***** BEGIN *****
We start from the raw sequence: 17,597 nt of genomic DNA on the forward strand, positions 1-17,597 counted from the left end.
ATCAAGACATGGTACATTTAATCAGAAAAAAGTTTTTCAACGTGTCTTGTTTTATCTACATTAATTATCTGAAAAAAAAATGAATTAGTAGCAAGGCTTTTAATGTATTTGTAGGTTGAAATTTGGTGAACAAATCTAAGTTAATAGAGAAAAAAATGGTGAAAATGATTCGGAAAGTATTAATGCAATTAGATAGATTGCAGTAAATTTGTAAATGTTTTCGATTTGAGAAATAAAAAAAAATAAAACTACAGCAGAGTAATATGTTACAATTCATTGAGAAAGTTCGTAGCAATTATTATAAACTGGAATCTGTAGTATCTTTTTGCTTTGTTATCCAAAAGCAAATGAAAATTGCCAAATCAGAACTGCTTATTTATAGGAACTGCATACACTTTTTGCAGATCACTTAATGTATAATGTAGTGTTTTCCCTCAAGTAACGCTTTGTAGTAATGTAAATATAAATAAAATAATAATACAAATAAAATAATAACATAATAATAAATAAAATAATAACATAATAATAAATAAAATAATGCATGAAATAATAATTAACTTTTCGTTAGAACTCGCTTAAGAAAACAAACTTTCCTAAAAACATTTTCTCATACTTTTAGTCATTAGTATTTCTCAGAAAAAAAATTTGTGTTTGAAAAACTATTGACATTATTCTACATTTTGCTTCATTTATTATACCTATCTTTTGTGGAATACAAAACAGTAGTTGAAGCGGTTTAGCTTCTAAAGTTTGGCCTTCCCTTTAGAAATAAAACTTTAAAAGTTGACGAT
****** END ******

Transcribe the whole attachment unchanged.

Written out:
We start from the raw sequence: 17,597 nt of genomic DNA on the forward strand, positions 1-17,597 counted from the left end.
ATCAAGACATGGTACATTTAATCAGAAAAAAGTTTTTCAACGTGTCTTGTTTTATCTACATTAATTATCTGAAAAAAAAATGAATTAGTAGCAAGGCTTTTAATGTATTTGTAGGTTGAAATTTGGTGAACAAATCTAAGTTAATAGAGAAAAAAATGGTGAAAATGATTCGGAAAGTATTAATGCAATTAGATAGATTGCAGTAAATTTGTAAATGTTTTCGATTTGAGAAATAAAAAAAAATAAAACTACAGCAGAGTAATATGTTACAATTCATTGAGAAAGTTCGTAGCAATTATTATAAACTGGAATCTGTAGTATCTTTTTGCTTTGTTATCCAAAAGCAAATGAAAATTGCCAAATCAGAACTGCTTATTTATAGGAACTGCATACACTTTTTGCAGATCACTTAATGTATAATGTAGTGTTTTCCCTCAAGTAACGCTTTGTAGTAATGTAAATATAAATAAAATAATAATACAAATAAAATAATAACATAATAATAAATAAAATAATAACATAATAATAAATAAAATAATGCATGAAATAATAATTAACTTTTCGTTAGAACTCGCTTAAGAAAACAAACTTTCCTAAAAACATTTTCTCATACTTTTAGTCATTAGTATTTCTCAGAAAAAAAATTTGTGTTTGAAAAACTATTGACATTATTCTACATTTTGCTTCATTTATTATACCTATCTTTTGTGGAATACAAAACAGTAGTTGAAGCGGTTTAGCTTCTAAAGTTTGGCCTTCCCTTTAGAAATAAAACTTTAAAAGTTGACGAT